The graphic photos and footage released by IAR show the devastating effects of the fires on the orang-utans. The images convey the helplessness of animals left stranded in the debris of forests burnt to the ground by the fires. Most poignant among those rescued are mothers with their tiny babies clinging to them. Only weeks ago the heartbreaking photo of Mama Anti and her baby shocked and moved people across the globe. The images of Mama Novia and baby Noval (main picture), who were among the latest series of rescues, are equally heart breaking. “This is not very different to the devastating effects of a war and it should be considered a world crime,” says Sanchez.
Last week the IAR team was able to celebrate the release of six of the rescued orang-utans in Gunung Palung National Park in West Kalimantan. This release operation involved 15 members of IAR’s team and 25 local people carrying the transport cages on foot to the release site – a trek that lasted four hours – and has been one of the few happy moments in the last few months. “We are glad these orangutans have been given a second chance. There is no doubt that all of them would now be dead if it was not for us,” says Campbell-Smith. The National Park authority, The Agency of Natural Resources Conservation (BKSDA) of Gunung Palung, granted permission to IAR to conduct these releases in the National Park.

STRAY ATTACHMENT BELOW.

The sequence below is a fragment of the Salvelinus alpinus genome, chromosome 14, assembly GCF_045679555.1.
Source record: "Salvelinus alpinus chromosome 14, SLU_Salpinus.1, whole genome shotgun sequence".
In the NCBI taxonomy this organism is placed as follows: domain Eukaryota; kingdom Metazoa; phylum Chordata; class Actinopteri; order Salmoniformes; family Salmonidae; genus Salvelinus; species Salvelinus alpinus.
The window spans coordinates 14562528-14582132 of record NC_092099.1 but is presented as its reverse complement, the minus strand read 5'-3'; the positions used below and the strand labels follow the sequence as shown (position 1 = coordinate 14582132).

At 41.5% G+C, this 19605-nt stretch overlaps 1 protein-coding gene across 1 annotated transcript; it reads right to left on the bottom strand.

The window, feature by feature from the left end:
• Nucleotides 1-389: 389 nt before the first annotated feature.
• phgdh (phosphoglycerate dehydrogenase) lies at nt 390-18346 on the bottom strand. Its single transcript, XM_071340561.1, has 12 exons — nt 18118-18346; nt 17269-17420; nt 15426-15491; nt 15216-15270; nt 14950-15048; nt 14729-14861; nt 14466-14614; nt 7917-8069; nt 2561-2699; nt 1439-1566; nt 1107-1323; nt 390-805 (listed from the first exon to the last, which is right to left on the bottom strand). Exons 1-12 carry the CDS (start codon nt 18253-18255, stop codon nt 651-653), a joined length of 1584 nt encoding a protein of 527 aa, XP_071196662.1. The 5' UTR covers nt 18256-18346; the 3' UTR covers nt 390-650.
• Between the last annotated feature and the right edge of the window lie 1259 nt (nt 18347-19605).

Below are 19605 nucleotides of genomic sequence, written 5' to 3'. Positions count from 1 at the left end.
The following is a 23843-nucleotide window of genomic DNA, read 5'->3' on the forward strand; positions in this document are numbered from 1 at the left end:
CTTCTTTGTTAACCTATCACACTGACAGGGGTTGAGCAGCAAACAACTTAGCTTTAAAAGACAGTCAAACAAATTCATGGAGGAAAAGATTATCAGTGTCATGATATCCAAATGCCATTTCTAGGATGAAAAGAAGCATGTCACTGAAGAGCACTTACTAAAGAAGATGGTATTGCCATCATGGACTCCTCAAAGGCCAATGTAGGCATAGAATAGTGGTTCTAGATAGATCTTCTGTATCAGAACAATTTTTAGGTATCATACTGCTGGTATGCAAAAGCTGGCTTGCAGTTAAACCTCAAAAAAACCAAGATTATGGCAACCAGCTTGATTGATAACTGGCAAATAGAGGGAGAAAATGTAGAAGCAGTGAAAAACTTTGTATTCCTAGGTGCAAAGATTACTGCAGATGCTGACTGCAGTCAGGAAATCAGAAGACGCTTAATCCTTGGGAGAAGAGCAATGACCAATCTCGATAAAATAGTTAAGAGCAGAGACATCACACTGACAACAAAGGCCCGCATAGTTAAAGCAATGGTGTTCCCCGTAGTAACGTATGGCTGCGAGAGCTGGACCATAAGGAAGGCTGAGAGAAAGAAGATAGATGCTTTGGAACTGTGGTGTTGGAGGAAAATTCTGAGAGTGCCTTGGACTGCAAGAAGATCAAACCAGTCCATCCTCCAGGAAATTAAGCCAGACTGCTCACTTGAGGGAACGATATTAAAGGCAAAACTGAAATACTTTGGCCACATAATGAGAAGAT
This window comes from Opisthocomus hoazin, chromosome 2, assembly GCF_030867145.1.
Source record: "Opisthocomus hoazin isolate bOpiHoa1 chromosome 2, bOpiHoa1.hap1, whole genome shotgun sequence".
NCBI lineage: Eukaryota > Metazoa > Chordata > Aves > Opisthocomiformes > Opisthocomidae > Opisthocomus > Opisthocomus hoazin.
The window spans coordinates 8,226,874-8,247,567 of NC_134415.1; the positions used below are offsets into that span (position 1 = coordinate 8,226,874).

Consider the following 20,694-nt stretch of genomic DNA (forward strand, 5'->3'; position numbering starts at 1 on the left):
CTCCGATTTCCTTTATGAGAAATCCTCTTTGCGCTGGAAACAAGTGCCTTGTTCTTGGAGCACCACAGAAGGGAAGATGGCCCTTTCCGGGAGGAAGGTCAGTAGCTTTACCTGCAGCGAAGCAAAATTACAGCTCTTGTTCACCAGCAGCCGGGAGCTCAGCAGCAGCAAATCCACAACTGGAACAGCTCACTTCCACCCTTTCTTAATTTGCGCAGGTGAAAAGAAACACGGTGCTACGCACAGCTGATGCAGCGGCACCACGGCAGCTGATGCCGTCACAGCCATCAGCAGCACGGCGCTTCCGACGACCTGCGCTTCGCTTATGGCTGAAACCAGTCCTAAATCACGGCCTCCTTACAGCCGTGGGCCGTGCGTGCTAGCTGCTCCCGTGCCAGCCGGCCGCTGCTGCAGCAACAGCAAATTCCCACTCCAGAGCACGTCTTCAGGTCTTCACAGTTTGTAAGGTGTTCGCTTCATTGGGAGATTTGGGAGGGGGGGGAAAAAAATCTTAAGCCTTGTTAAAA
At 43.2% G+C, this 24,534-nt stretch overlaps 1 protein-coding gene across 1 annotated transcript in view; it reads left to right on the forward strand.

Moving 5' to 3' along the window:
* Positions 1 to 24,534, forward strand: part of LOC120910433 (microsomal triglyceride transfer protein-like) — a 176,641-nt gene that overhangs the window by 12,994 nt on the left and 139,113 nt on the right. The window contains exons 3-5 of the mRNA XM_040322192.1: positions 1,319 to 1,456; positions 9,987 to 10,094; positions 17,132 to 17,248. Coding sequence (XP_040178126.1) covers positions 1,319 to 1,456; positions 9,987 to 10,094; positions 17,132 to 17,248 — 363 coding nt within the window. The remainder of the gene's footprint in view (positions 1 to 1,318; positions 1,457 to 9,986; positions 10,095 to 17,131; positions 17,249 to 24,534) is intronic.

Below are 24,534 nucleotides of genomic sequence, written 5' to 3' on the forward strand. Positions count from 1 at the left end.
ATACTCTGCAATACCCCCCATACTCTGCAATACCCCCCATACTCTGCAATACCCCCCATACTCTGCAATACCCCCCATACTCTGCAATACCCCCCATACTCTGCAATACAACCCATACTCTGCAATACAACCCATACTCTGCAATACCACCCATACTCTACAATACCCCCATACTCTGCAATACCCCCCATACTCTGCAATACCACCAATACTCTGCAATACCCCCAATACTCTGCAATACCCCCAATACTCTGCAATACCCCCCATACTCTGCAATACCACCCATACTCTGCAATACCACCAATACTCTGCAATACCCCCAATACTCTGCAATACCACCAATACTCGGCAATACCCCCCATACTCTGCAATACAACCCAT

Sanchez adds: “We are ready to continue working flat out to save the lives of animals that stand no chance of survival without our help. But that is not a lasting solution to the problem. It is vital that serious action is taken to prevent further outbreaks of fires. There is no future for the orangutan unless all parties involved can make a commitment to conserving sufficient habitat to ensure their survival and implement measures to reduce carbon emissions and reduce the likelihood of further El Nino climatic events. We hope that determined actions will result from this Climate Conference because we are running out of time.”
Harrison, M. E., Page, S.E. & Limin, S.H. (2009). The global impact of Indonesian forest fires. Biologist, Vol. 56, pp. 156-163.
Page, S.E., Siegert, F., Rieley, J.O., V. Boehm, H.D., Jaya. A. & Limin. S. (2002). The amount of carbon released from peat and forest fires in Indonesia during 1997. Nature, Vol. 420, pp. 61-65.